Los Angeles, California, USA – El Gran Tesoro de la Musica Cubana (The Great Treasure Trove of
Cuban Music) is a rare and revealing survey of artists and styles in one of the
world’s great sources of pop music, Los Angeles Times stated.
In the article “Decades of sounds reveal a musical treasure island,” a Los
Angeles Times writer reviews the six-CD boxed set issued on the occasion of
EGREM´s -the Spanish acronym for Musical Recording and Publishing Co.- 40th
anniversary.Offering a sweeping overview of the island’s astounding musical output over the
past six decades, the great Havana-based record company boasted its access to
the historic vaults of Cuban music, releasing this gem.
Vista Social Club became an international phenomenon,
compilations of Cuban music have become as commonplace as oldies collections in
the U.S. However, the producers seem to have gone out of their way to
avoid repetition by selecting tunes or versions hard to find elsewhere, says the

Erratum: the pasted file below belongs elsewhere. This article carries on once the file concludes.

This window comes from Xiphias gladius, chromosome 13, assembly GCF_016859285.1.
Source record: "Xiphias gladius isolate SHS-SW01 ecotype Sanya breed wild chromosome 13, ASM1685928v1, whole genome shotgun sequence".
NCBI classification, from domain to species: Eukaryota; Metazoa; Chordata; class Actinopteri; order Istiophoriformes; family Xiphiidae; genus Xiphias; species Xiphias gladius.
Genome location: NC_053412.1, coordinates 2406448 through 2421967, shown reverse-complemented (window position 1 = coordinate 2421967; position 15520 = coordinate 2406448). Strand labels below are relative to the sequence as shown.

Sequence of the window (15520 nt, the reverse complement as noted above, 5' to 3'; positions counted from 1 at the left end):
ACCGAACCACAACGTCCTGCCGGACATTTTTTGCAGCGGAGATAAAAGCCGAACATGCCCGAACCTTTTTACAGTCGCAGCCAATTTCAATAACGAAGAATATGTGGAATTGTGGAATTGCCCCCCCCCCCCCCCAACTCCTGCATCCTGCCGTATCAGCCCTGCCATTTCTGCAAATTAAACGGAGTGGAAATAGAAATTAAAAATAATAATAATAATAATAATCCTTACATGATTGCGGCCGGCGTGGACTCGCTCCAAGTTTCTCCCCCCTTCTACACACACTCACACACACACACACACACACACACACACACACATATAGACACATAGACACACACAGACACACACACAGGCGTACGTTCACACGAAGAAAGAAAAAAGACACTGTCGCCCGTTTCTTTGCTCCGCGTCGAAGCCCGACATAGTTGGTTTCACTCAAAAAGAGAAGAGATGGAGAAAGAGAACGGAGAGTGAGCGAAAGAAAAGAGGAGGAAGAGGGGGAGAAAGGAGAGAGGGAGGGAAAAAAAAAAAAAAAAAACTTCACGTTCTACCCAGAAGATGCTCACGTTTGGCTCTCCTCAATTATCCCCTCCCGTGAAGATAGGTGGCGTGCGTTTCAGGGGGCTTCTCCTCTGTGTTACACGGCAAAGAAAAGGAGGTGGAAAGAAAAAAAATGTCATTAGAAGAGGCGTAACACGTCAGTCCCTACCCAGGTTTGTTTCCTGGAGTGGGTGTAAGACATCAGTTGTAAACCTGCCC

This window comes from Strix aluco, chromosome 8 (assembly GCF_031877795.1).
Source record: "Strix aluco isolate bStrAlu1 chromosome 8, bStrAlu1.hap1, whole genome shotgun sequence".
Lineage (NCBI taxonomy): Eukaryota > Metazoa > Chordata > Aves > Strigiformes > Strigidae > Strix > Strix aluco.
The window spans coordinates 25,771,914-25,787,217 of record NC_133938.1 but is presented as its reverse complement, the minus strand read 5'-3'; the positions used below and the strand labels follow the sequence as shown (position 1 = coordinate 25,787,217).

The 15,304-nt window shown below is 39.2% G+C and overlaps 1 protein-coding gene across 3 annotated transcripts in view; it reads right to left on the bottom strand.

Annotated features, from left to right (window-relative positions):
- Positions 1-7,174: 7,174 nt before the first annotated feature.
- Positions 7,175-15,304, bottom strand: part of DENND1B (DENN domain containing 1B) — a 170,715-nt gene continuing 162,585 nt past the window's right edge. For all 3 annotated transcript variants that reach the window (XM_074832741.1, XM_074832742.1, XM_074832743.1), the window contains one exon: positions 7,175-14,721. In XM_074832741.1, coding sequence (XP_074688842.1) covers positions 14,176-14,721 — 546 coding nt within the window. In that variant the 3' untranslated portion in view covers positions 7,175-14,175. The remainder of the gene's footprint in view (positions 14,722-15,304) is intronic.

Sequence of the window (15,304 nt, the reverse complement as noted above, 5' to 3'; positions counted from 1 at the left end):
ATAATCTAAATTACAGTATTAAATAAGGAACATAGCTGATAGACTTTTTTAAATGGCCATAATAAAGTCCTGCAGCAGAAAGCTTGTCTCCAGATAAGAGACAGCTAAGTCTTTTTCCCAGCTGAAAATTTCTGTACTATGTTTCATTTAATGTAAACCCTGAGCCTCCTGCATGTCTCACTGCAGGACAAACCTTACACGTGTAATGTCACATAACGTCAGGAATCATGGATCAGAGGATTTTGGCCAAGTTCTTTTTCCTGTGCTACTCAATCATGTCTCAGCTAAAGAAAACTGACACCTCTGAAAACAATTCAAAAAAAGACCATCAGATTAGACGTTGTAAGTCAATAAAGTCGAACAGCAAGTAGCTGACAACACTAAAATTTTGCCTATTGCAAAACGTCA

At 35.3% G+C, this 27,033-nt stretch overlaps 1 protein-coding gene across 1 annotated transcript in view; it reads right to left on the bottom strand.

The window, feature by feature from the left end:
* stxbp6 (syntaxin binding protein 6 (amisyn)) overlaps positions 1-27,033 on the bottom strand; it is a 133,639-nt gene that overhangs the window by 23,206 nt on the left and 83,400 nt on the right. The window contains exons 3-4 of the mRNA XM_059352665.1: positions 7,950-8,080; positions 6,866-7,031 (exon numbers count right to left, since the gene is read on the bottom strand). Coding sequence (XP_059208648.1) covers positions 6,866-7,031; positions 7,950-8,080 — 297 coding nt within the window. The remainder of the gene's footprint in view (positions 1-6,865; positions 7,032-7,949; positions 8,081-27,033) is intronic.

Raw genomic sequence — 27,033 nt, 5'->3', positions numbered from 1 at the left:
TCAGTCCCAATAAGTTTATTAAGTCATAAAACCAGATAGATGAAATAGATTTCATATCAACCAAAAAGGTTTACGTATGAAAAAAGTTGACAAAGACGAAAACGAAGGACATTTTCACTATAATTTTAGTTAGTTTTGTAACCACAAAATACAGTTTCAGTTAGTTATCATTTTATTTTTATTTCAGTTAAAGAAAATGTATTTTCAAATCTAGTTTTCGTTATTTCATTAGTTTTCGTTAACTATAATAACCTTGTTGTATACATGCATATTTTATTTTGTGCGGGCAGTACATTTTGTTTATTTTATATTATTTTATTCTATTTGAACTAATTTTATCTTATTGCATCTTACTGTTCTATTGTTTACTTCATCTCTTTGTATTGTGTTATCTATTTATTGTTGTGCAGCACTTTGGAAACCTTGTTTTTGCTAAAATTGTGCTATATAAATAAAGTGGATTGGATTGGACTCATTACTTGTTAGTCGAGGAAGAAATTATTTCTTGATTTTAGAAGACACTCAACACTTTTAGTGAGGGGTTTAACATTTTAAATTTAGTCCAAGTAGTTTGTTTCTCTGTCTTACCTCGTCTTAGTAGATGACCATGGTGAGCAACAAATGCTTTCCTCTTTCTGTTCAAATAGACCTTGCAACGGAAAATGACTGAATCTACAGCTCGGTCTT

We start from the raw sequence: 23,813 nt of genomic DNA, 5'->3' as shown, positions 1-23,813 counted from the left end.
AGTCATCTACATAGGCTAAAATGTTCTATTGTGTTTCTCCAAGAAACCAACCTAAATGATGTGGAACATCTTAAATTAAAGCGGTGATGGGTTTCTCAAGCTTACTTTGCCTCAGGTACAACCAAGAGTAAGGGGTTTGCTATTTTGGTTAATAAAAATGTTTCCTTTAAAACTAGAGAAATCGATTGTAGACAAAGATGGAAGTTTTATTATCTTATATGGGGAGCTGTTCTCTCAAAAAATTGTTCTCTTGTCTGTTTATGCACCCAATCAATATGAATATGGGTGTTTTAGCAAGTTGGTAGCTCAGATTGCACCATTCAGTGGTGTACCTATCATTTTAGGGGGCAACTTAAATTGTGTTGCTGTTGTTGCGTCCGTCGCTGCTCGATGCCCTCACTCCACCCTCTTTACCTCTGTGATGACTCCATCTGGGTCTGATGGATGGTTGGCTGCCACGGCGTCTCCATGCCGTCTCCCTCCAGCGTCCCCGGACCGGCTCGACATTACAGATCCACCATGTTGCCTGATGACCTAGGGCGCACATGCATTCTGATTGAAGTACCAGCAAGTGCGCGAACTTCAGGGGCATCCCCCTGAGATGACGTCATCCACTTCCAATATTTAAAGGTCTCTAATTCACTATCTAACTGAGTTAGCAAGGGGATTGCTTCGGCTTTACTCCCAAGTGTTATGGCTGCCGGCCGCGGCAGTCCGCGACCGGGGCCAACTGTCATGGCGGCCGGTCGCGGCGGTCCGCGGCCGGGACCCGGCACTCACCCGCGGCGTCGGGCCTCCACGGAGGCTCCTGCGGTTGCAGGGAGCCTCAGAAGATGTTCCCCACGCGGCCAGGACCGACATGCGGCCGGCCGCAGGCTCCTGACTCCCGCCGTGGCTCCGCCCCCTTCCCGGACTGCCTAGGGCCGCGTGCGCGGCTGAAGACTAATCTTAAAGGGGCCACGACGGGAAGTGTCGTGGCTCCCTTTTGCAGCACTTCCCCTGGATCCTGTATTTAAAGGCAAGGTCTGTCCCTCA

The collection, which includes a 68-page booklet, actually dates back 60 years,
starting with the founding of EGREM’s predecessor, Panart, the first Cuban-owned
label that competed against the powerful multinationals, especially RCA Victor.
Beyond being just the Motown of Cuba, EGREM does not specialize in a sound or a
certain subculture, but on Cuban music in general.
Anticipated classics come along with surprise rarities, such as a 1969 track by
the female vocal group Cuarteto D’Aida backed by
Van Van, a brash,
groundbreaking band that debuted that year.
Van Van, which would go on to become a leader among Cuba’s experimental, modern
dance bands, appears unexpectedly on another track, 1985’s “Imaginada,” backing
Silvio Rodriguez, the acclaimed poet and songwriter of the revolutionary era.
The cut is neither act’s best work, but it’s a collector’s gem, like a weird
Dylan song backed by the Beatles.
The CDs are organized chronologically rather than by genre, juxtaposing a
kaleidoscope of evolving styles.
Though the set adds up to more than six hours of music, it’s just a sampler of a
monumental national contribution to the annals of Latin music, the reviewer